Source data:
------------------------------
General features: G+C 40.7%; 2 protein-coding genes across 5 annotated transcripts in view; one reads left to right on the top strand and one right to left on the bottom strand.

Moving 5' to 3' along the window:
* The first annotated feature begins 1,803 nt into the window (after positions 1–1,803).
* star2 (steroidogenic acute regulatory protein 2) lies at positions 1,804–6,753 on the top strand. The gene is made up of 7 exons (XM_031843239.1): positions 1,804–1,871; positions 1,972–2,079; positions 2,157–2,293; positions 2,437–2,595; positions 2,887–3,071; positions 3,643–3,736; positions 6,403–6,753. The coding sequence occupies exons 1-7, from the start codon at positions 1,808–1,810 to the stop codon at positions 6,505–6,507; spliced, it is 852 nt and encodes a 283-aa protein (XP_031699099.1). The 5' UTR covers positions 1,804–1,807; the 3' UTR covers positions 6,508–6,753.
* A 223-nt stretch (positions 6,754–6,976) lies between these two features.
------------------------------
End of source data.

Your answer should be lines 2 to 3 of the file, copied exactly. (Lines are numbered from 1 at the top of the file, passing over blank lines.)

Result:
Moving 5' to 3' along the window:
* The first annotated feature begins 1,803 nt into the window (after positions 1–1,803).